Initially, my retirement daydream featured a romantic lifestyle on a Caribbean island, swinging from a hammock and sipping margaritas while watching the sunset. Our first overseas LIOS conference was in Belize. Following the event, we booked an apartment on Ambergris Caye for the next week. Belize and especially San Pedro Town on Ambergris are lovely places to visit, and we had a great time on that trip, but, at the end of our stay, we agreed that Belize was not the place where we wanted to hang our hammock. We were disappointed, but we still had two other countries to visit.

The next conference was in Medellín, Colombia. I was unable to make the trip due to work conflicts, so Darren went alone. His job was to attend the conference and soak up as much information and make as many contacts as possible. Then he would scout the location and report back. We agreed that, if he didn’t like the city, we wouldn’t waste time or money planning a return trip for me to check it out. Within 48 hours of his return, we had booked a two-week trip back to Medellín a couple of months later. That’s how sold Darren was on the place.

After our extended stay in this gorgeous city, we were both in love with Medellín. But we still had one more location on our list, and we decided to carry through with our plan and experience our third choice before making a final decision.

Our last conference was in Ecuador. We focused our interest on Cuenca because of the amazing things we had heard and read about this expat haven, including the low cost of living. After the conference in Guayaquil, we took the harrowing, I-think-my-life-passed-before-my-eyes, four-hour van ride through the Andes to Cuenca. We agreed that Cuenca, like Ambergris, could be a nice place to live, but, when we made the comparison to Medellín, there was no comparison. Our decision was made. We were moving to Colombia.

Now we just had to break the news to our families, sell everything, and quit our jobs… which we did.

Fast forward to today and here we are, at home in Medellín. We’re enjoying a semiretirement lifestyle years before I imagined we’d be able to and a standard of living we wouldn’t be able to afford otherwise. We are in love with this city and proud of ourselves for having taken what at times seemed like a crazy leap.

Casa Provenza sits in the heart of Medellin's  restaurant and nightlife district

It all started with the Retire Overseas Conference in Orlando, where we met incredibly friendly and knowledgeable people, several of whom have become friends.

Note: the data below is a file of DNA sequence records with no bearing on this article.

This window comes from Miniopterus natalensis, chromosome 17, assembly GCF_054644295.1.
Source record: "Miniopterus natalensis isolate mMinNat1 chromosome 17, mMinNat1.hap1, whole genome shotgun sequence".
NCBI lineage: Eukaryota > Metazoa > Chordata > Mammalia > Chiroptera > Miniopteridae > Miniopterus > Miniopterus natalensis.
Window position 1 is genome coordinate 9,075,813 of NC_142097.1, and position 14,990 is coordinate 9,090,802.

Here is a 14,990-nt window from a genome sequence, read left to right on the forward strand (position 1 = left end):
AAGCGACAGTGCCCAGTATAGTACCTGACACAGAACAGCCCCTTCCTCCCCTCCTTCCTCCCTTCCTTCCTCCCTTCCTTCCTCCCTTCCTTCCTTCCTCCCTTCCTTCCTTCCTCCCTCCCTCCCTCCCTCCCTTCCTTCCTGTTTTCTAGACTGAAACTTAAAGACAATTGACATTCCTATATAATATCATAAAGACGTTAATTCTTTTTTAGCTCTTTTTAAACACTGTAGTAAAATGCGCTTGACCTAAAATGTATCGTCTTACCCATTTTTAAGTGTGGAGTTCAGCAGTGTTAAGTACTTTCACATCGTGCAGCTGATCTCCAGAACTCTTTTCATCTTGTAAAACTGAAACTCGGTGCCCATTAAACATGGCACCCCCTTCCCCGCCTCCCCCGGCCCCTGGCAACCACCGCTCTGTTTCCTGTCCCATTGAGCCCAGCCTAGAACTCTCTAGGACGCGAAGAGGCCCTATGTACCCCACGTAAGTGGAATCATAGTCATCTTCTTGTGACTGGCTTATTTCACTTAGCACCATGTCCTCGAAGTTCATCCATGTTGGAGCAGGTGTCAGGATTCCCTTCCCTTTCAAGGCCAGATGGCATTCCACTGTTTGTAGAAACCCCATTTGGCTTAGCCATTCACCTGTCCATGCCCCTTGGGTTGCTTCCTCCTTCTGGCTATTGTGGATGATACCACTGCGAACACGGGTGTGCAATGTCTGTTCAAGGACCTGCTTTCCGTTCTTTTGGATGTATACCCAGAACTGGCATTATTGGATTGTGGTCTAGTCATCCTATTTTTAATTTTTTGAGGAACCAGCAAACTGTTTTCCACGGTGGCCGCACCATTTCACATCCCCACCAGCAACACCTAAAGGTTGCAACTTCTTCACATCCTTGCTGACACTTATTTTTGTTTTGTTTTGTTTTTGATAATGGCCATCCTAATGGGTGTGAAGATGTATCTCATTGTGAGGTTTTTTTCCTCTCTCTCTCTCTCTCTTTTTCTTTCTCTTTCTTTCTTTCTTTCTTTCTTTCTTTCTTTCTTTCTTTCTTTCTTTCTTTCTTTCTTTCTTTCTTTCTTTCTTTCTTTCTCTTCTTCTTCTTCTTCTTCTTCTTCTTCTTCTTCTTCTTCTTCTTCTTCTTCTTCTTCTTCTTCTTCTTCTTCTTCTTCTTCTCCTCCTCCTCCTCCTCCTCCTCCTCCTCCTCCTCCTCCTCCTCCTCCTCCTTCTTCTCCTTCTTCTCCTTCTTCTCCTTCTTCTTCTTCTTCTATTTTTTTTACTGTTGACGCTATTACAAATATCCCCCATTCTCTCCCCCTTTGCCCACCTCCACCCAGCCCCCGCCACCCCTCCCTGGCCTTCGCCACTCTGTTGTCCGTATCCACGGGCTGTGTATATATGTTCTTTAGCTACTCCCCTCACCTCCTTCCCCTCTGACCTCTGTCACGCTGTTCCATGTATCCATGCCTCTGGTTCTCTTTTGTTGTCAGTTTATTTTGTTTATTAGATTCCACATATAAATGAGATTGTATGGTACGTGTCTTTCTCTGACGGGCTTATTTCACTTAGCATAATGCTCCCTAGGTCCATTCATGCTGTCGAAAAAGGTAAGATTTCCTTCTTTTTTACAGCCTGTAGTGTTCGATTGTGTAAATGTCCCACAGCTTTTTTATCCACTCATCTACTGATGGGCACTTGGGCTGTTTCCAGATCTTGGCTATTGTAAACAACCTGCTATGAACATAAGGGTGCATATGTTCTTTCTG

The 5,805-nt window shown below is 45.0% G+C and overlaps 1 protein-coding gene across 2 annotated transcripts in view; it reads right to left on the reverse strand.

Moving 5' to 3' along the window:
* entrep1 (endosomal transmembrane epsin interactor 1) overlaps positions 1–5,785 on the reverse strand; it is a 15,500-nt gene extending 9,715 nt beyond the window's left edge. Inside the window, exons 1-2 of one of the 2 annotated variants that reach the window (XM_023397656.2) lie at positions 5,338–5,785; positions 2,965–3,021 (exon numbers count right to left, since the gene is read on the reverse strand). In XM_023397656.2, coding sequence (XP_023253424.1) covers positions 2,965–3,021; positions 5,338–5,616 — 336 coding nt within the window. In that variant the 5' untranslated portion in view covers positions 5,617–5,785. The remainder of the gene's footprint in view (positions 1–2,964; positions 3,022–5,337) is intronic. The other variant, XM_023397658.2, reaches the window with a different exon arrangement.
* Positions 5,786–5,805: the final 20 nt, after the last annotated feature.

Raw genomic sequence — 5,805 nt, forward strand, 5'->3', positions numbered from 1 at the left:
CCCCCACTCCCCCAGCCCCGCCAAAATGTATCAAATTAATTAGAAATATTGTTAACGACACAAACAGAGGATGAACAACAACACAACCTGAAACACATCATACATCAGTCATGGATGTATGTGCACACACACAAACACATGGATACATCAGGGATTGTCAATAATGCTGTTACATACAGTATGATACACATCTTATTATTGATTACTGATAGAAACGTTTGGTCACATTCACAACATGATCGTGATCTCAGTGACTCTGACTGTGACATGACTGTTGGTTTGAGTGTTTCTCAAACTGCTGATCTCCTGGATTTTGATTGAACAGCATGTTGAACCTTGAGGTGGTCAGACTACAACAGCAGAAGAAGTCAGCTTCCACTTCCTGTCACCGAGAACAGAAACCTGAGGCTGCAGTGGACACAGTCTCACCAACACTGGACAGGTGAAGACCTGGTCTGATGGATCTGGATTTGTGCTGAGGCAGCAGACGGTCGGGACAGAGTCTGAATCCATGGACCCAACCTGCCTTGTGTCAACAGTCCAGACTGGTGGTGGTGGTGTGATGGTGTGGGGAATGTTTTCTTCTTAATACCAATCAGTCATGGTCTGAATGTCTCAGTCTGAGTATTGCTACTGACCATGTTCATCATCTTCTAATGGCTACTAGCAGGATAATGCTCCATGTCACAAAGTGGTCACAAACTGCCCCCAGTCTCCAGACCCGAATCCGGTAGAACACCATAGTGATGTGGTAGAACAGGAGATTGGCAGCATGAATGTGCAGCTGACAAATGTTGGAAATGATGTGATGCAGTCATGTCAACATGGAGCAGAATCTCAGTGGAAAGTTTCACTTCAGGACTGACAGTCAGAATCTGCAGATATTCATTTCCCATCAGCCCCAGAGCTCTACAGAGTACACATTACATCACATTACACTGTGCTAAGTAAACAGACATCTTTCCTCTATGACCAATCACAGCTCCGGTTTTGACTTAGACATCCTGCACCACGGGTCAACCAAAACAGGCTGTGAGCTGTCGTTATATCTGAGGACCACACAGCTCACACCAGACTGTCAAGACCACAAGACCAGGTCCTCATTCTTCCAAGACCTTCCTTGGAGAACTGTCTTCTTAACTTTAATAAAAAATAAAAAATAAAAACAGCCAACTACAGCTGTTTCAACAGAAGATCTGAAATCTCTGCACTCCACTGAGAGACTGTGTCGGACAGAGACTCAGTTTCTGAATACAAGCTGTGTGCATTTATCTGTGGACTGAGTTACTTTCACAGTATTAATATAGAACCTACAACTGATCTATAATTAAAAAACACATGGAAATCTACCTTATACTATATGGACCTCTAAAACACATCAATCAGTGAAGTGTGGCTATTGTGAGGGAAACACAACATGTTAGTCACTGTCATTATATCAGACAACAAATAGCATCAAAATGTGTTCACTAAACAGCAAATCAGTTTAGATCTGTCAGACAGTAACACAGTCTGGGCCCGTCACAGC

While each country conference was worth every penny, the Retire Overseas Conference in Orlando was invaluable for Darren and me. It was the first stepping stone on our path toward making our overseas dreams come true. Our life in Medellín is everything we hoped for and better than we expected, mainly because of the great people we met and the helpful advice and accurate information we received over those three fateful days in Orlando five years ago.

Wendy Howarter

Editor’s Note: This year’s Retire Overseas Conference, also taking place in Orlando, Florida, will be three-and-a-half days. We’ve expanded the program to add more expat presentations and more panel discussions.

The VIP places for this year’s event are very nearly sold out. To join us in the room in Orlando in September as a VIP attendee, register here now.

Continue Reading: Visa Requirements For Traveling To Schengen Countries

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Visa Requirements For Traveling To Schengen Countries http://www.liveandinvestoverseas.com/mailbag/visa-requirements-for-traveling-to-schengen-countries.html http://www.liveandinvestoverseas.com/mailbag/visa-requirements-for-traveling-to-schengen-countries.html#comments Wed, 27 May 2015 12:00:23 +0000 http://www.liveandinvestoverseas.com/?p=10341 “Kathleen, does residency in Panama allow you to travel to the Schengen states without a visa?” –John S., United States Panama citizens don’t require a visa to travel to Schengen countries. However, holding Panama residency wouldn’t help you on the visa front if you’re from a country that does require a visa for traveling to [...]

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“Kathleen, does residency in Panama allow you to travel to the Schengen states without a visa?”

–John S., United States

Panama citizens don’t require a visa to travel to Schengen countries. However, holding Panama residency wouldn’t help you on the visa front if you’re from a country that does require a visa for traveling to or through Schengen countries.